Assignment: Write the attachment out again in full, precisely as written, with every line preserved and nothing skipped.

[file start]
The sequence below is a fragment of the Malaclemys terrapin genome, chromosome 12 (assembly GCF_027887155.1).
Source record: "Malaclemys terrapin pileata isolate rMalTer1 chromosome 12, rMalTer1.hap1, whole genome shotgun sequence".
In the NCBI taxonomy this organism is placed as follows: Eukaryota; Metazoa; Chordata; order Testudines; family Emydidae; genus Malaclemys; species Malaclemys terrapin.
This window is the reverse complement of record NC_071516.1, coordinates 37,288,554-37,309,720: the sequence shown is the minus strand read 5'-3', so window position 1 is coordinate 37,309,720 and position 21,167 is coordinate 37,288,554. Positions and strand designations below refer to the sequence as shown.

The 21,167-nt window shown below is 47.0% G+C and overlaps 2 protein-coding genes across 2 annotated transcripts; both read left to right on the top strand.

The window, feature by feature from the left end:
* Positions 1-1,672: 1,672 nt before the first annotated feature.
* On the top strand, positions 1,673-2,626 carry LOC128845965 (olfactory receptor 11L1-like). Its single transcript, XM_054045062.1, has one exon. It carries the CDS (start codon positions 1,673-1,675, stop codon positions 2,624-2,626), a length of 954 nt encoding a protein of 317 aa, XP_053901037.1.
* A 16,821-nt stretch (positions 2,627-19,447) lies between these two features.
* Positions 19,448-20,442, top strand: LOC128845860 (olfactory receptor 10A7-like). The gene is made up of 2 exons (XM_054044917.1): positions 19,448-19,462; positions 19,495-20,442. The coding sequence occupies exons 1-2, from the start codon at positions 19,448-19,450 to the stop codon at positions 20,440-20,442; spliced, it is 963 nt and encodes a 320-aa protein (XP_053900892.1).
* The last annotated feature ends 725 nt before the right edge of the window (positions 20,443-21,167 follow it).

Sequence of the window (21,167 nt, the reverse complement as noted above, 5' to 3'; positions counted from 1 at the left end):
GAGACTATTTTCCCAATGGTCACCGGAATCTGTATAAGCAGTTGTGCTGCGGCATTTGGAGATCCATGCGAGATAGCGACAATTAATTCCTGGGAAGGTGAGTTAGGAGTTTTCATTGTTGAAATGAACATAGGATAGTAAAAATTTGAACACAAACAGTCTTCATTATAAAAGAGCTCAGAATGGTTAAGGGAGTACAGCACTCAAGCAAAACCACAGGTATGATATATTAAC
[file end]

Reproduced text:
The sequence below is a fragment of the Malaclemys terrapin genome, chromosome 12 (assembly GCF_027887155.1).
Source record: "Malaclemys terrapin pileata isolate rMalTer1 chromosome 12, rMalTer1.hap1, whole genome shotgun sequence".
In the NCBI taxonomy this organism is placed as follows: Eukaryota; Metazoa; Chordata; order Testudines; family Emydidae; genus Malaclemys; species Malaclemys terrapin.
This window is the reverse complement of record NC_071516.1, coordinates 37,288,554-37,309,720: the sequence shown is the minus strand read 5'-3', so window position 1 is coordinate 37,309,720 and position 21,167 is coordinate 37,288,554. Positions and strand designations below refer to the sequence as shown.

The 21,167-nt window shown below is 47.0% G+C and overlaps 2 protein-coding genes across 2 annotated transcripts; both read left to right on the top strand.

The window, feature by feature from the left end:
* Positions 1-1,672: 1,672 nt before the first annotated feature.
* On the top strand, positions 1,673-2,626 carry LOC128845965 (olfactory receptor 11L1-like). Its single transcript, XM_054045062.1, has one exon. It carries the CDS (start codon positions 1,673-1,675, stop codon positions 2,624-2,626), a length of 954 nt encoding a protein of 317 aa, XP_053901037.1.
* A 16,821-nt stretch (positions 2,627-19,447) lies between these two features.
* Positions 19,448-20,442, top strand: LOC128845860 (olfactory receptor 10A7-like). The gene is made up of 2 exons (XM_054044917.1): positions 19,448-19,462; positions 19,495-20,442. The coding sequence occupies exons 1-2, from the start codon at positions 19,448-19,450 to the stop codon at positions 20,440-20,442; spliced, it is 963 nt and encodes a 320-aa protein (XP_053900892.1).
* The last annotated feature ends 725 nt before the right edge of the window (positions 20,443-21,167 follow it).

Sequence of the window (21,167 nt, the reverse complement as noted above, 5' to 3'; positions counted from 1 at the left end):
GAGACTATTTTCCCAATGGTCACCGGAATCTGTATAAGCAGTTGTGCTGCGGCATTTGGAGATCCATGCGAGATAGCGACAATTAATTCCTGGGAAGGTGAGTTAGGAGTTTTCATTGTTGAAATGAACATAGGATAGTAAAAATTTGAACACAAACAGTCTTCATTATAAAAGAGCTCAGAATGGTTAAGGGAGTACAGCACTCAAGCAAAACCACAGGTATGATATATTAAC